WASHINGTON, April 7 (UPI) -- Women's advocate Martha Burk on Thursday said she has requested proof from the three sponsors of this year's Masters Golf Tournament, held at the exclusively male Augusta National Golf Club, that the companies do not discriminate against female employees.
"The reason we want this information is because (the sponsors) claim that are not discriminating against women and it is up to them to show that," Burk, chairwoman of the National Council of Women's Organizations, told reporters in a telephone news conference on Thursday, the first day of this year's Masters tournament.
Letters were sent Thursday to the chief executives of the three companies -- Samuel Palmisano of IBM in New York, Ed Whitacre Jr. of Texas-based SBC Communications, and Lee Raymond of Exxon Mobil, also in Texas -- asking for employment data on hiring, pay, and promotion of women in their companies.
Burk has clashed with tournament organizers in the past for holding the golf championship at the Augusta, Ga. course. In summer 2002, Burk sent a letter to on: "Our membership alone decides our membership--not any outside group with its own agenda." Burk attempted to picket the tournament two years ago but was blocked from the area.
"These sponsors are making a very public statement that is contradicting their own company policies, and is not in the best interest of their shareholders, their customers and certainly not their workers," Burk said.
Burk pointed out that in 1990, corporate sponsors including IBM fled the Masters when it was revealed that the tournament was to be played at Shoal Creek in Alabama, a course which did not admit blacks.
"Now that it is gender discrimination, IBM has either reversed its policy or is making a public statement that gender discrimination is nothing serious," said Burk, who stressed that such exclusion is "far from benign" and "shuts women out of their careers."
Company representatives from SBC and Exxon did not comment directly on the letter, but defended their companies' records as well as Augusta's right to run itself. IBM did not return calls.
"It's important to note that Exxon is sponsoring the Masters tournament, the world's most prestigious golf tournament, not the policies of the Augusta golf club," Exxon spokesman Tom Cirigliano told UPI, adding that the club's policies should be determined by Augusta, not by Exxon.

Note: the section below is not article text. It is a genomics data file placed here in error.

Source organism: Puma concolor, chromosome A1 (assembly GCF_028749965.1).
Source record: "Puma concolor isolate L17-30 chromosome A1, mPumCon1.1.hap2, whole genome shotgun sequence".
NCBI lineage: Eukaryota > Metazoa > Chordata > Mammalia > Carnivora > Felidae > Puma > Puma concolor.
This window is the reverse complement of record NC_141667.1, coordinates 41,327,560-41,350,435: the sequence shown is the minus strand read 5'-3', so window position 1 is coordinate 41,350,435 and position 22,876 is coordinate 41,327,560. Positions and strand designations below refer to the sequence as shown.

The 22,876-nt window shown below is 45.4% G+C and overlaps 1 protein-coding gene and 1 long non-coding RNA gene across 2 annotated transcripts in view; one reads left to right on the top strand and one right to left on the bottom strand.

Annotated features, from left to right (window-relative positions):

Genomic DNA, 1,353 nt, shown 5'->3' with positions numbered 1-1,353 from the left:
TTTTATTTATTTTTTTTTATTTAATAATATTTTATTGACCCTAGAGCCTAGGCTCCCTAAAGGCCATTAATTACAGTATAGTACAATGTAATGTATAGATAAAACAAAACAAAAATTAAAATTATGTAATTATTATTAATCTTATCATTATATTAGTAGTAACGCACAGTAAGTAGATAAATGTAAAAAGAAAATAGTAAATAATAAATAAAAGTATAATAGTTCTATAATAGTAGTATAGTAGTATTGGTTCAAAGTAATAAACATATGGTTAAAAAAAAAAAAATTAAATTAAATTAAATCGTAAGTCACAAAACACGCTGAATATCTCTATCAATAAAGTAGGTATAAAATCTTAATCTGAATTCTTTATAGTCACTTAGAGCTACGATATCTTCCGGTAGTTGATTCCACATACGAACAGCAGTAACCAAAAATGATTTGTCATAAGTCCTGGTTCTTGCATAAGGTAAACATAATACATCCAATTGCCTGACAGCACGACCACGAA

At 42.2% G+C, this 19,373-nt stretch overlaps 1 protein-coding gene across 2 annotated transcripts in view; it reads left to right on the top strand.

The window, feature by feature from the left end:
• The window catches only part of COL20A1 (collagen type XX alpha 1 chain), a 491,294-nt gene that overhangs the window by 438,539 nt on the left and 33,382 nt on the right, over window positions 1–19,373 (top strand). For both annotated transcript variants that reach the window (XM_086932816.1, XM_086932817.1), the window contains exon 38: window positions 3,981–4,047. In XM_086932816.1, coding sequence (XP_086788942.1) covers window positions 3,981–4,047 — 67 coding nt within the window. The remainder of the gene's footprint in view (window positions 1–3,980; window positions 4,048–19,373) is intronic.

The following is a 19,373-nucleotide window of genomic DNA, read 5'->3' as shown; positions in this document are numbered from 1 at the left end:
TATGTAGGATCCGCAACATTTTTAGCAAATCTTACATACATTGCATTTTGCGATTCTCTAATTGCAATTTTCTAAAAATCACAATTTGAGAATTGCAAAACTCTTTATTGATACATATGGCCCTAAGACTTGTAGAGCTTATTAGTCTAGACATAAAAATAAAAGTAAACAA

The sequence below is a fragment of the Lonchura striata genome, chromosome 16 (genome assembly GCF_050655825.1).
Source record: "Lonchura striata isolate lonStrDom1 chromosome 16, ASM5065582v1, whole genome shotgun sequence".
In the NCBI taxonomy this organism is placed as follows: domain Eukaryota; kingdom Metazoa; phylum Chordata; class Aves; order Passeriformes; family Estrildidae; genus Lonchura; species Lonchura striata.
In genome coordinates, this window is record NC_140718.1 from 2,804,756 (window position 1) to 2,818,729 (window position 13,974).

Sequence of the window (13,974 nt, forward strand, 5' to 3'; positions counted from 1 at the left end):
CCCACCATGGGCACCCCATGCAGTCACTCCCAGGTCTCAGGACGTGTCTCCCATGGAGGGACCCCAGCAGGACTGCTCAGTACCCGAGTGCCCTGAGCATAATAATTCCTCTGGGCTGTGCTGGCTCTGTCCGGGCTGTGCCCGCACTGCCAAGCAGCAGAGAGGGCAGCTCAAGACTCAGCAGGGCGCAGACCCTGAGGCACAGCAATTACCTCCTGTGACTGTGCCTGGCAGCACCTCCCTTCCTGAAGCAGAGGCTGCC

"We prohibit discrimination of any kind anywhere in the world," he also said.
"Anyone who knows SBC knows that we have a great track record and have received numerous awards for diversity at all levels," SBC Communications spokesman Larry Solomon told UPI. "Today, women make up 48 percent of our workforce."
Burk also noted that a class action lawsuit was filed Thursday against Smith Barney, an arm of financial giant Citigroup, a past sponsor of the Masters. The suit alleges nationwide sex discrimination at the retail brokerage firm. The federal lawsuit was brought by four women plaintiffs who said Smith Barney discriminates against women with respect to account distribution and compensation, Burk said.
Burk and Washington, D.C.-based attorney Cyrus Mehri, of Mehri & Skalet PLLC, launched the Women on Wall Street Project last year to investigate gender discrimination at corporate sponsors of the Masters tournament.
Burk and Mehri said they would continue to focus on discrimination at companies in the financial sector, but did not rule out future lawsuits against companies sponsoring the Masters.
The letters to the three corporate sponsors also condemned the practice of deducting expenses for discriminatory clubs on corporate tax returns.
"Augusta members maintain the fiction that the club is all personal, yet they treat its costs as business expenses ... Fortunately, many in Congress object to the practice of forcing taxpayers to underwrite discrimination through granting of tax deductions for these expenses. Yesterday legislation was introduced in the U.S. House of Representatives to ban such misuse of taxpayer money." The bill was introduced by Representatives Carolyn Maloney, D-N.Y., and Brad Sherman, D-Calif.
"When the CEOs of companies belong to clubs that exclude women and at the clubs it's a real platform for business opportunities, they're sending a message to their managers down through the ranks," said Mehri.